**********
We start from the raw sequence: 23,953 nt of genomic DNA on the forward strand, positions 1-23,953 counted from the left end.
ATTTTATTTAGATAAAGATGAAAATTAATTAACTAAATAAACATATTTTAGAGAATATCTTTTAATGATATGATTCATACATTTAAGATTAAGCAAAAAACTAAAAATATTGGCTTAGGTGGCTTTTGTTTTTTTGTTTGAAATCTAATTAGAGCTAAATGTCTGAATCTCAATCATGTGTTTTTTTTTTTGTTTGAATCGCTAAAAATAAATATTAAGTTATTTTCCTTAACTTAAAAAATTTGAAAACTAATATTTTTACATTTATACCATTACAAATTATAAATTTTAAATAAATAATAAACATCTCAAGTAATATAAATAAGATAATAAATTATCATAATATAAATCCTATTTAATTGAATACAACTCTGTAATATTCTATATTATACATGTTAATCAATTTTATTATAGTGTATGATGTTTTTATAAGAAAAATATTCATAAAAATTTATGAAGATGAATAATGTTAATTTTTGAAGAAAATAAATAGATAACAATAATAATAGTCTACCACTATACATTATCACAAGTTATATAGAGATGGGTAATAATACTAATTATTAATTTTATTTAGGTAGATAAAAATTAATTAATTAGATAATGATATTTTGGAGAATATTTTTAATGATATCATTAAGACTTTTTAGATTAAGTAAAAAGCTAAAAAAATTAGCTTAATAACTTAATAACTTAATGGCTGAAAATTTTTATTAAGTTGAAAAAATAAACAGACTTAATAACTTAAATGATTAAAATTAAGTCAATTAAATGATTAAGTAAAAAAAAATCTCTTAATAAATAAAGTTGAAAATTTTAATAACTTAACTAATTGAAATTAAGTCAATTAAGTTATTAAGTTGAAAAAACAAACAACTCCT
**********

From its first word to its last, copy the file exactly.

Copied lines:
We start from the raw sequence: 23,953 nt of genomic DNA on the forward strand, positions 1-23,953 counted from the left end.
ATTTTATTTAGATAAAGATGAAAATTAATTAACTAAATAAACATATTTTAGAGAATATCTTTTAATGATATGATTCATACATTTAAGATTAAGCAAAAAACTAAAAATATTGGCTTAGGTGGCTTTTGTTTTTTTGTTTGAAATCTAATTAGAGCTAAATGTCTGAATCTCAATCATGTGTTTTTTTTTTTGTTTGAATCGCTAAAAATAAATATTAAGTTATTTTCCTTAACTTAAAAAATTTGAAAACTAATATTTTTACATTTATACCATTACAAATTATAAATTTTAAATAAATAATAAACATCTCAAGTAATATAAATAAGATAATAAATTATCATAATATAAATCCTATTTAATTGAATACAACTCTGTAATATTCTATATTATACATGTTAATCAATTTTATTATAGTGTATGATGTTTTTATAAGAAAAATATTCATAAAAATTTATGAAGATGAATAATGTTAATTTTTGAAGAAAATAAATAGATAACAATAATAATAGTCTACCACTATACATTATCACAAGTTATATAGAGATGGGTAATAATACTAATTATTAATTTTATTTAGGTAGATAAAAATTAATTAATTAGATAATGATATTTTGGAGAATATTTTTAATGATATCATTAAGACTTTTTAGATTAAGTAAAAAGCTAAAAAAATTAGCTTAATAACTTAATAACTTAATGGCTGAAAATTTTTATTAAGTTGAAAAAATAAACAGACTTAATAACTTAAATGATTAAAATTAAGTCAATTAAATGATTAAGTAAAAAAAAATCTCTTAATAAATAAAGTTGAAAATTTTAATAACTTAACTAATTGAAATTAAGTCAATTAAGTTATTAAGTTGAAAAAACAAACAACTCCT